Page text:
July 21, 2018 | ° F

Students spend break building medical facility overseas

Photo by Courtesy of Barkha Patel |

Students in the Salud y Paz project went to Guatemala to help build the second story of a medical building over Spring Break.

Rather than partying on the beach or moseying on the couch at home, some University students spent Spring Break pouring concrete and digging foundations under the Guatemalan sun for a construction project to expand a local health clinic.

The newly recognized University chapter of International Hands in Service, worked on the project known as Salud y Paz — Spanish for health and peace — in the city of Camanchaj, Guatemala.

“We want to allow students to be the change that they want to be and to involve themselves around the world,” said Barkha Patel, the chapter president.

The University chapter began unofficially after Salud y Paz founder Phil Plunk came to speak to students enrolled University Professor Jeff Wilhelms’s “Social Problems” course. Wilhelm said Plunk’s presentation was compelling.

“I think there were people crying in the audience,” he said.

After the presentation, five students approached him to ask how they could participate, Wilhelms said.

Patel was in her first year at the University when Plunk came to speak. As a sophomore, Patel and 13 other students traveled to Guatemala.

“I just wanted to be the change,” Patel said. “Its something that calls to you, and you can’t really ignore it.”

She also could not miss the opportunity to immerse herself in the culture and live alongside people in the country.

It took over a year for the group to be recognized by the University. Patel felt that it made sense for such a service organization to be under the University’s umbrella.

“I mean its Rutgers after all, you know — global reach,” Patel said.

Students in the project worked on involved building the second story of a medical building, Wilhelms said.

The new facility gives people somewhere to stay the night, establish spaces for surgery and make room for equipment, Patel said.

Residents of nearby villages walk long distances to get to the clinic, and the limited amount of doctors and time mean they sometimes do not get seen until the next day, Patel said.

“If they couldn’t get to see the doctor, they don’t go home. They stay and they sit exposed to the elements under an overhang,” Wilhelms said.

Wilhelms explained that the group had little mechanical equipment available for the work that they did.

The group dug holes for foundations, cut rebar, mixed concrete and carried it up ladders all by hand, he said.

“We built about six or seven columns — it took us all week,” Wilhelms said.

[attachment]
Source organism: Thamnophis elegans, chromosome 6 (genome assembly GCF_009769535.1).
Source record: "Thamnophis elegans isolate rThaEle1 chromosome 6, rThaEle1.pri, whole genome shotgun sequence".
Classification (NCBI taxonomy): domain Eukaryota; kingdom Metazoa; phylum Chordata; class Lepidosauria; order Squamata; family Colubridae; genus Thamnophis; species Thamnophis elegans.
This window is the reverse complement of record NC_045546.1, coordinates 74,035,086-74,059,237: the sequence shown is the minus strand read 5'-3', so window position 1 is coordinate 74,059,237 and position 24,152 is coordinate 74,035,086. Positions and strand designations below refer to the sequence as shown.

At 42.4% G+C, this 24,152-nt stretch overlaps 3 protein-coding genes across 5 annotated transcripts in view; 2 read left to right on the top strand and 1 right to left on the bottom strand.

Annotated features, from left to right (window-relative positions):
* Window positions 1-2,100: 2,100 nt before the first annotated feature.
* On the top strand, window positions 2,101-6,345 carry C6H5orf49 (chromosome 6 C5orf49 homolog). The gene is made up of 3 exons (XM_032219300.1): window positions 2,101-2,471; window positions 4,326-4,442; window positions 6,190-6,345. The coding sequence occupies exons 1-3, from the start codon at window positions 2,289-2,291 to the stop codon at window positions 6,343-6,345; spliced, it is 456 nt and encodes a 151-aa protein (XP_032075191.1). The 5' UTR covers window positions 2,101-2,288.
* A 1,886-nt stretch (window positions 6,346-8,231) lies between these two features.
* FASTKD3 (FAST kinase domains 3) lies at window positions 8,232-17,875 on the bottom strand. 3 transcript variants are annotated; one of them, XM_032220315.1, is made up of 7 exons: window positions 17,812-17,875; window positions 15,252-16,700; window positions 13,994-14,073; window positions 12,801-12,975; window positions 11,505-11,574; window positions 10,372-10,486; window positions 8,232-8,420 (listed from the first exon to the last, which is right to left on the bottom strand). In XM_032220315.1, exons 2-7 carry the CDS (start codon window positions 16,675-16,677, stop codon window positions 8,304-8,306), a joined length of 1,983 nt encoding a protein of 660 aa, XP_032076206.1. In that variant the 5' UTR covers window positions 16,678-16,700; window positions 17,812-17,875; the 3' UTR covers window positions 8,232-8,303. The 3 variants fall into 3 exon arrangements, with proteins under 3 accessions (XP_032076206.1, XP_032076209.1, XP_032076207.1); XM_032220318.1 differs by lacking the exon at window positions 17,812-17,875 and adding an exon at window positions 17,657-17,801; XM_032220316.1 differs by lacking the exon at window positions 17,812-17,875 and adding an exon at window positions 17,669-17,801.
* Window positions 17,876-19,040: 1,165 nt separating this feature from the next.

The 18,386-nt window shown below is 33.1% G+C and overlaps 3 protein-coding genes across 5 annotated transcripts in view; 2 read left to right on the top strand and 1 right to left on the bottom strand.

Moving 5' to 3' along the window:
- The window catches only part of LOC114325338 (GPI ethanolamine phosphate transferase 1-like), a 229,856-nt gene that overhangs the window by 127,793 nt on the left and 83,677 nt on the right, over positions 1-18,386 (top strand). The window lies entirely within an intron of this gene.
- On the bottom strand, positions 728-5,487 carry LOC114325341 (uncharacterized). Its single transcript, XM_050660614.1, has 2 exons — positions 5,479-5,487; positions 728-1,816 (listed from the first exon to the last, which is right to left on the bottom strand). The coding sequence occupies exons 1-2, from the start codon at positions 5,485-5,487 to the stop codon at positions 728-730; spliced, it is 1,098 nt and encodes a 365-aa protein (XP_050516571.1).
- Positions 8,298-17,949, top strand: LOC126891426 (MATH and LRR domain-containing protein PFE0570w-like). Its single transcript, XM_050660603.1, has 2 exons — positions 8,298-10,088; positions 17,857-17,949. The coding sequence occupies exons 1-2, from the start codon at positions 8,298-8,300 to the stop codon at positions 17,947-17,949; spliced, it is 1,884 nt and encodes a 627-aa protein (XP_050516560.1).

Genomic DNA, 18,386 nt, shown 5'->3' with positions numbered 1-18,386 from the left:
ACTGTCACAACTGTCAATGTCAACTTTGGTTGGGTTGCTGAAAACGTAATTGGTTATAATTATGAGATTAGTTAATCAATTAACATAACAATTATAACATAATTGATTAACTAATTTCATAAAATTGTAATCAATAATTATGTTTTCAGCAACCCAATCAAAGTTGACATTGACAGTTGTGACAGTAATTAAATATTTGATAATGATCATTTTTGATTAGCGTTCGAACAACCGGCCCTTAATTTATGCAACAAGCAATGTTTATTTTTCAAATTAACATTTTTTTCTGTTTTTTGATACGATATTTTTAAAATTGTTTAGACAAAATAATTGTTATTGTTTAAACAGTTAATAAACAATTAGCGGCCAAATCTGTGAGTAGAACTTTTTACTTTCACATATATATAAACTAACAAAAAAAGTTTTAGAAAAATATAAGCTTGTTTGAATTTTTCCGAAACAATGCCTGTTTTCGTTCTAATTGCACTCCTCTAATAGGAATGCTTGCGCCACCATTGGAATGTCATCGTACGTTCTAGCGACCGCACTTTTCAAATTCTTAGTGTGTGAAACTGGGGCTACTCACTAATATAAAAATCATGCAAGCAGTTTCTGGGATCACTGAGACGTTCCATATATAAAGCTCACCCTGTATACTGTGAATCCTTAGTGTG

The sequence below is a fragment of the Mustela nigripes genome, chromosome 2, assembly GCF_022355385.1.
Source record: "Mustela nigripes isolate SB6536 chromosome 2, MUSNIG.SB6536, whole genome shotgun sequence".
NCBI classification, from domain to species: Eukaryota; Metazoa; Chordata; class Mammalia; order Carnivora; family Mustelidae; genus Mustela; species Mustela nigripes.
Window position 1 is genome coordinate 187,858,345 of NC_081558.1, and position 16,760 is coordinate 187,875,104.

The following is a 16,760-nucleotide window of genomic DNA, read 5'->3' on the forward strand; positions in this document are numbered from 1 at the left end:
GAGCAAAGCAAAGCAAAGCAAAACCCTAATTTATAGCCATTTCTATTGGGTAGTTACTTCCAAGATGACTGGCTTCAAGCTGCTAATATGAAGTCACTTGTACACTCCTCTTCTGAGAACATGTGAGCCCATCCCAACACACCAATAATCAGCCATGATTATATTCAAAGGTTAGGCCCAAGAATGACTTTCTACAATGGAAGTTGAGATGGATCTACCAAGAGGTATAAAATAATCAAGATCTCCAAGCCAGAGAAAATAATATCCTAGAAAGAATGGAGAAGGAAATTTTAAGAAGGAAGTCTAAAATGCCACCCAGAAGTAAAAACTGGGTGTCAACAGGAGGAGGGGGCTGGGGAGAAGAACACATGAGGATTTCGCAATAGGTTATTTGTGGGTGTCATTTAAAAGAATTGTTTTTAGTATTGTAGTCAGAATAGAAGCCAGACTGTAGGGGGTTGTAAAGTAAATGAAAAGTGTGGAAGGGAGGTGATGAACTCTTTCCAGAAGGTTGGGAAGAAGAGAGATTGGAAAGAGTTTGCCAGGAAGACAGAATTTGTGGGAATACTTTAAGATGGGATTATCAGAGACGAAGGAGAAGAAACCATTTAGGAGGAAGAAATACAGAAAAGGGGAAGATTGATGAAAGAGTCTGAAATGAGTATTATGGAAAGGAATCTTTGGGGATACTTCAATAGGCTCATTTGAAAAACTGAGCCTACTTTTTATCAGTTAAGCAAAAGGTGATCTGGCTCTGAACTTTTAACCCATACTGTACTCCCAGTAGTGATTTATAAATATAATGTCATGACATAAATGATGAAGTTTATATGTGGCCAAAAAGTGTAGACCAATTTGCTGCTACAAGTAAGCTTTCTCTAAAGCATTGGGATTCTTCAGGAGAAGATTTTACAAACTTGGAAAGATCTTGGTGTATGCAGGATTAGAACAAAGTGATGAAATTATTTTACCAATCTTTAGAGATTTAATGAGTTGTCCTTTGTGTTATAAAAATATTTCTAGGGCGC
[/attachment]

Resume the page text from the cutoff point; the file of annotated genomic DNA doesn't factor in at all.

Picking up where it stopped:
Patel described the work as backbreaking.

Briana Reiner, a Rutgers Business School first-year student who went on the trip, said the group was awake by 7 a.m. and back at their hotel by 6 p.m.

She said she did not know what to expect of the trip but found it more rewarding than she had imagined.

“Every stone and pile of cement we mixed was directly helping someone,” she said.

Reiner found out about the opportunity to go to Guatemala from Wilhelms. An email mentioning the trip suggested that it could be the opportunity she had been looking for.

“[That’s] exactly what I thought when I saw it,” Reiner said.

Throughout high school, she had been interested in traveling to perform community service. Before her trip to Guatemala, she had never traveled outside of the United States.

“I wanted to travel … to help people … to open my eyes to other places and see how other people lived,” she said.

The trip also offered Reiner an opportunity to explore her interest in the Spanish language. Her parents were supportive and she paid the cost of the trip herself.

Each participant had to pay $1,450, Wilhelms said.

Patel also paid for the cost of the trip herself, though she hopes that official recognition by the University will allow them to appeal to the Rutgers University Student Association for funding to make the work less financially burdensome.

The founder of Salud y Paz spoke with the students upon their arrival. Plunk told them that they should not be materialistic but instead help others when they feel unhappy.

“[He said] that’s what brings true happiness,” Reiner said. “I’ll carry [that idea] with me forever.”

Reiner looks to hold a position in the University’s chapter of the organization as well as go on another trip to Guatemala.

She hopes that more University students could begin traveling to Guatemala to work with the organization on its projects.

“So that we could really make an impact just as our school,” she said.

This was Patel’s second time working with Salud y Paz and she said she feels like she has a special connection to Guatemala and the people she met.

“It was magical,” she said.

People would come by the worksite and thank them for their presence in the community and explain the impact they were having, she said.

They had the opportunity to interact with the schoolchildren in the area as well.

“We would be playing with the kids and they would just hug us and not let go,” Patel said. “You’d think you just don’t want to come back to America.”

The people they met had little financial wealth but did not lack kindness and compassion, she said.

“They give us more than we give [them] and that’s really what’s so special about it,” she said.

By Simon Galperin

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